Circulating tumor cells (CTCs) in blood are known to adhere to the luminal surface of the microvasculature via receptor-mediated adhesion, which contributes to the spread of cancer metastasis to anatomically distant organs. Such interactions between ligands on CTCs and endothelial cell (EC)-bound surface receptors are sensitive to receptor-ligand distances at the nanoscale. The sugar-rich coating on the cell surface known as the glycocalyx, expressed both on the surface of CTCs and ECs, serves as a physical structure that can control the spacing and thus the availability of such receptor-ligand interactions. The cancer cell glycocalyx can also regulate the ability of therapeutic ligands to bind to CTCs in the bloodstream. Here, we review the role of cell glycocalyx on the adhesion and therapeutic treatment of CTCs in the bloodstream.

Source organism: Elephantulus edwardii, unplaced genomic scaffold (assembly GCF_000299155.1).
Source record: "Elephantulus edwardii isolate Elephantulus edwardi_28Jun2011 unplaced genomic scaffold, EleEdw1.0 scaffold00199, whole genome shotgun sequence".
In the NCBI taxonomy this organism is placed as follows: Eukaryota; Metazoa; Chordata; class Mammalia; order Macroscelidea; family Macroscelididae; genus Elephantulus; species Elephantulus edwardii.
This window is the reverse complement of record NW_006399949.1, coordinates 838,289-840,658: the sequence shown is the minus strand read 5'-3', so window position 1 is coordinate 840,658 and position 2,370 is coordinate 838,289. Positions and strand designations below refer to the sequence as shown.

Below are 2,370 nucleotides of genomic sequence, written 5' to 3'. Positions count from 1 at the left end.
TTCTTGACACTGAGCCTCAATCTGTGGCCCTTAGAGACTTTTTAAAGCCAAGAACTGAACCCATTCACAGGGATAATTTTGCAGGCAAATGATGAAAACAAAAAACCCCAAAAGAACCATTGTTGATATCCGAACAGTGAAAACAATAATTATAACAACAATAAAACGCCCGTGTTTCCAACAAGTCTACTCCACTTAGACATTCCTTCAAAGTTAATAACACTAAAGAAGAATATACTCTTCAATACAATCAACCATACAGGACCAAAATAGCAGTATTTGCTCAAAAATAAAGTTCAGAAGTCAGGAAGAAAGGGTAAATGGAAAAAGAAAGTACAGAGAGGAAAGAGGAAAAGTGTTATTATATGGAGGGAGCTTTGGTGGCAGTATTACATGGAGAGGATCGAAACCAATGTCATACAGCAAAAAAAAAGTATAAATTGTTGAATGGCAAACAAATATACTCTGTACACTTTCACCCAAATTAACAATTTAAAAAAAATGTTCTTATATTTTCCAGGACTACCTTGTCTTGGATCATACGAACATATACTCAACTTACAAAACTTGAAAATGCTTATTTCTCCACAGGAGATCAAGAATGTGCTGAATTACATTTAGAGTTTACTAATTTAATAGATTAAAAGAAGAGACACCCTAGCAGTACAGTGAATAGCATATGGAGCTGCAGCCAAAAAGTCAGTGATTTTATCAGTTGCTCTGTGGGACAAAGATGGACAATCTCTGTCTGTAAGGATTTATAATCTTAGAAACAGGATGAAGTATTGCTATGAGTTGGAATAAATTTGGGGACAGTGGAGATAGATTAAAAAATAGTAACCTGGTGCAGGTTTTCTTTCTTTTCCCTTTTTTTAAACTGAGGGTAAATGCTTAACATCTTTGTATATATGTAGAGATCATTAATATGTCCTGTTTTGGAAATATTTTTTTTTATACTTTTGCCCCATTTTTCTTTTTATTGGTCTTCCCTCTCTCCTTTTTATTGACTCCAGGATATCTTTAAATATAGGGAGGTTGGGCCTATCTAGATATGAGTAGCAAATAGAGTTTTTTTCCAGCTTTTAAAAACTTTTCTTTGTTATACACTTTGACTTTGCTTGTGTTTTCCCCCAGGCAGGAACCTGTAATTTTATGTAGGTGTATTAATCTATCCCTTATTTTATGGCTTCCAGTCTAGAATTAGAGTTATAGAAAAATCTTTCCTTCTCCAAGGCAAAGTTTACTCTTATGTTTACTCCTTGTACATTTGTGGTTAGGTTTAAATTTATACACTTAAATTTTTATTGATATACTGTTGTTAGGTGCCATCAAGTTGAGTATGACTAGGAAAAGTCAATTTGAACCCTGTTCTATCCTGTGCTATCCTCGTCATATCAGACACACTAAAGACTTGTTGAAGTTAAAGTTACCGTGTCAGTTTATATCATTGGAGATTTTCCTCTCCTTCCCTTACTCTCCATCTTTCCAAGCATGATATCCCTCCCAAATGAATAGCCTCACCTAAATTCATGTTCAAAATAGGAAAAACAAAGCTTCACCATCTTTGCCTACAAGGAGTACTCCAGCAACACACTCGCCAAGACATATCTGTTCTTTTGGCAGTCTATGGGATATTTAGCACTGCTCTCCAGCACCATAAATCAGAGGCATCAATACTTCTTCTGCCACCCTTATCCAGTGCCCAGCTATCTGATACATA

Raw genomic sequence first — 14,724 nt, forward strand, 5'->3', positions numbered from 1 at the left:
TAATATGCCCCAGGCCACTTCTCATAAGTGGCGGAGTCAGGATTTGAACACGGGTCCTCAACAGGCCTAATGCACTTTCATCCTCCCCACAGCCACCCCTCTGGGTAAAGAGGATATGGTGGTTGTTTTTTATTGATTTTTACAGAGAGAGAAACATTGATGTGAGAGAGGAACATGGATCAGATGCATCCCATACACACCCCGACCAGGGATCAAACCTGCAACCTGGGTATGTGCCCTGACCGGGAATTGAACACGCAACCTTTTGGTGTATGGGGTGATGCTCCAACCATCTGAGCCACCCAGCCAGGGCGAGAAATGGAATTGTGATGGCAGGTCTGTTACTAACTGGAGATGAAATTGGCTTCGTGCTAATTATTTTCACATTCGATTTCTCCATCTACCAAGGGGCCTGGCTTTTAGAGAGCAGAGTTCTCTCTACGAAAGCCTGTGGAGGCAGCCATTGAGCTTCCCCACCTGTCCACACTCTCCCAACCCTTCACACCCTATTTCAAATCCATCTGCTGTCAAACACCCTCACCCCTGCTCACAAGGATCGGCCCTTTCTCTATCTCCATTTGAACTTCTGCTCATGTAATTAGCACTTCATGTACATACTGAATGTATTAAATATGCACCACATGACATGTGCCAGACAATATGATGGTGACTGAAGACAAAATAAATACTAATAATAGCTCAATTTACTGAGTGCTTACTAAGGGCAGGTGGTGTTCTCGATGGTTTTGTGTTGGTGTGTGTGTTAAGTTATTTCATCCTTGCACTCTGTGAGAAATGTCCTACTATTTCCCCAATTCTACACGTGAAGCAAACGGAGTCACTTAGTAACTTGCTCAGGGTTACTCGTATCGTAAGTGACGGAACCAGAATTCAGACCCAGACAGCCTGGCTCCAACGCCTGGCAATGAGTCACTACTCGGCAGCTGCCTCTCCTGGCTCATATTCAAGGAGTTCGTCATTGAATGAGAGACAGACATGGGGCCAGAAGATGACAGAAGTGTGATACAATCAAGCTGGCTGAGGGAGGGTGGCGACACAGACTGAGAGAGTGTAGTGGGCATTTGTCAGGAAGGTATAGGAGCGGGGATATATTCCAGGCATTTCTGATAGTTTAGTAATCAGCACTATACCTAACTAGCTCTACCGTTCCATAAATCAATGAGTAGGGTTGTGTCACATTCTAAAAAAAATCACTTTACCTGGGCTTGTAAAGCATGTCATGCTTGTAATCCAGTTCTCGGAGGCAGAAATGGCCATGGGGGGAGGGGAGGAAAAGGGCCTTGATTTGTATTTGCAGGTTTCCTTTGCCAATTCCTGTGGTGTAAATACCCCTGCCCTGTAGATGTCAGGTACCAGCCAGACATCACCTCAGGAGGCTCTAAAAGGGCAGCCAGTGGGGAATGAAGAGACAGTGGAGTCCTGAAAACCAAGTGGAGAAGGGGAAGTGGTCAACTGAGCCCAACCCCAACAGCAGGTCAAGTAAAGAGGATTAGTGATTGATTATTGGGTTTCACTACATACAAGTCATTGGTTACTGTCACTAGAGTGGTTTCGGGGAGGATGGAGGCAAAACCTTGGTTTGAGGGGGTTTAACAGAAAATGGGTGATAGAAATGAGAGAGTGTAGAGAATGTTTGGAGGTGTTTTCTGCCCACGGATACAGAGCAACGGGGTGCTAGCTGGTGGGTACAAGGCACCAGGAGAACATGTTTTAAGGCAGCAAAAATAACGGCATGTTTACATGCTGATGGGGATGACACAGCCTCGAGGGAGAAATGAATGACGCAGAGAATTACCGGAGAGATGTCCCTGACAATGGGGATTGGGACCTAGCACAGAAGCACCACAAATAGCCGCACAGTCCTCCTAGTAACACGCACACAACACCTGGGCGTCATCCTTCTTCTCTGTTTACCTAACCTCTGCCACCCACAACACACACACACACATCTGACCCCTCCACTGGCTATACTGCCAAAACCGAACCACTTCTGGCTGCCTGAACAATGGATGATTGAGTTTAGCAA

Motion estimation methods in single photon emission computed tomography (SPECT) can be classified into methods which depend on just the emission data (data-driven), or those that use some other source of information such as an external surrogate. The surrogate-based methods estimate the motion exhibited externally which may not correlate exactly with the movement of organs inside the body. The accuracy of data-driven strategies on the other hand is affected by the type and timing of motion occurrence during acquisition, the source distribution, and various degrading factors such as attenuation, scatter, and system spatial resolution. The goal of this paper is to investigate the performance of two data-driven motion estimation schemes based on the rigid-body registration of projections of motion-transformed source distributions to the acquired projection data for cardiac SPECT studies. Comparison is also made of six intensity based registration metrics to an external surrogate-based method. In the data-driven schemes, a partially reconstructed heart is used as the initial source distribution. The partially-reconstructed heart has inaccuracies due to limited angle artifacts resulting from using only a part of the SPECT projections acquired while the patient maintained the same pose. The performance of different cost functions in quantifying consistency with the SPECT projection data in the data-driven schemes was compared for clinically realistic patient motion occurring as discrete pose changes, one or two times during acquisition. The six intensity-based metrics studied were mean-squared difference, mutual information, normalized mutual information (NMI), pattern intensity (PI), normalized cross-correlation and entropy of the difference. Quantitative and qualitative analysis of the performance is reported using Monte-Carlo simulations of a realistic heart phantom including degradation factors such as attenuation, scatter and system spatial resolution. Further the visual appearance of motion-corrected images using data-driven motion estimates was compared to that obtained using the external motion-tracking system in patient studies. Pattern intensity and normalized mutual information cost functions were observed to have the best performance in terms of lowest average position error and stability with degradation of image quality of the partial reconstruction in simulations. In all patients, the visual quality of PI-based estimation was either significantly better or comparable to NMI-based estimation. Best visual quality was obtained with PI-based estimation in one of the five patient studies, and with external-surrogate based correction in three out of five patients. In the remaining patient study there was little motion and all methods yielded similar visual image quality.